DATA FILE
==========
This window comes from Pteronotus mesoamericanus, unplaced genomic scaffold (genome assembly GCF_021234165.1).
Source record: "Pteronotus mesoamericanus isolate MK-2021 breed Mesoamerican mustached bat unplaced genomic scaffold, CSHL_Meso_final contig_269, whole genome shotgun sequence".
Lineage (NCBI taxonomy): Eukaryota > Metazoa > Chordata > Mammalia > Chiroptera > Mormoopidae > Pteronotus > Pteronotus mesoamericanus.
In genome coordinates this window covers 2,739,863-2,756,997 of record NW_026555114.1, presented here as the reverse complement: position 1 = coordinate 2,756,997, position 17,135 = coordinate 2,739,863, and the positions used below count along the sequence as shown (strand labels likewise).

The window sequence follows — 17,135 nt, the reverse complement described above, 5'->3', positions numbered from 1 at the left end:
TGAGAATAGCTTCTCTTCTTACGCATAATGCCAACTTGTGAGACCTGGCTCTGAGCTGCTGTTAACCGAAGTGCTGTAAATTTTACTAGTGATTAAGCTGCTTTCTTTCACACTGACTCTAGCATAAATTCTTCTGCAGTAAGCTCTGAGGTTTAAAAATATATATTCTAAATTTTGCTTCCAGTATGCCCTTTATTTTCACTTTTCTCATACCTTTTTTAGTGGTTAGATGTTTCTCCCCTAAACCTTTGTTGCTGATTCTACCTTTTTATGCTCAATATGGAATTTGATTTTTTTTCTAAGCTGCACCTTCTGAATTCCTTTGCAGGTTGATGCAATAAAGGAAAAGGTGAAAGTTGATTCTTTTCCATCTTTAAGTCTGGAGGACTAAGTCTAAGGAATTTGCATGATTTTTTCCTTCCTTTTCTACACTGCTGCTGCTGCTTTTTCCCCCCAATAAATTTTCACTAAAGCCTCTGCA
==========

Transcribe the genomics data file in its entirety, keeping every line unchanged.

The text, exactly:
This window comes from Pteronotus mesoamericanus, unplaced genomic scaffold (genome assembly GCF_021234165.1).
Source record: "Pteronotus mesoamericanus isolate MK-2021 breed Mesoamerican mustached bat unplaced genomic scaffold, CSHL_Meso_final contig_269, whole genome shotgun sequence".
Lineage (NCBI taxonomy): Eukaryota > Metazoa > Chordata > Mammalia > Chiroptera > Mormoopidae > Pteronotus > Pteronotus mesoamericanus.
In genome coordinates this window covers 2,739,863-2,756,997 of record NW_026555114.1, presented here as the reverse complement: position 1 = coordinate 2,756,997, position 17,135 = coordinate 2,739,863, and the positions used below count along the sequence as shown (strand labels likewise).

The window sequence follows — 17,135 nt, the reverse complement described above, 5'->3', positions numbered from 1 at the left end:
TGAGAATAGCTTCTCTTCTTACGCATAATGCCAACTTGTGAGACCTGGCTCTGAGCTGCTGTTAACCGAAGTGCTGTAAATTTTACTAGTGATTAAGCTGCTTTCTTTCACACTGACTCTAGCATAAATTCTTCTGCAGTAAGCTCTGAGGTTTAAAAATATATATTCTAAATTTTGCTTCCAGTATGCCCTTTATTTTCACTTTTCTCATACCTTTTTTAGTGGTTAGATGTTTCTCCCCTAAACCTTTGTTGCTGATTCTACCTTTTTATGCTCAATATGGAATTTGATTTTTTTTCTAAGCTGCACCTTCTGAATTCCTTTGCAGGTTGATGCAATAAAGGAAAAGGTGAAAGTTGATTCTTTTCCATCTTTAAGTCTGGAGGACTAAGTCTAAGGAATTTGCATGATTTTTTCCTTCCTTTTCTACACTGCTGCTGCTGCTTTTTCCCCCCAATAAATTTTCACTAAAGCCTCTGCA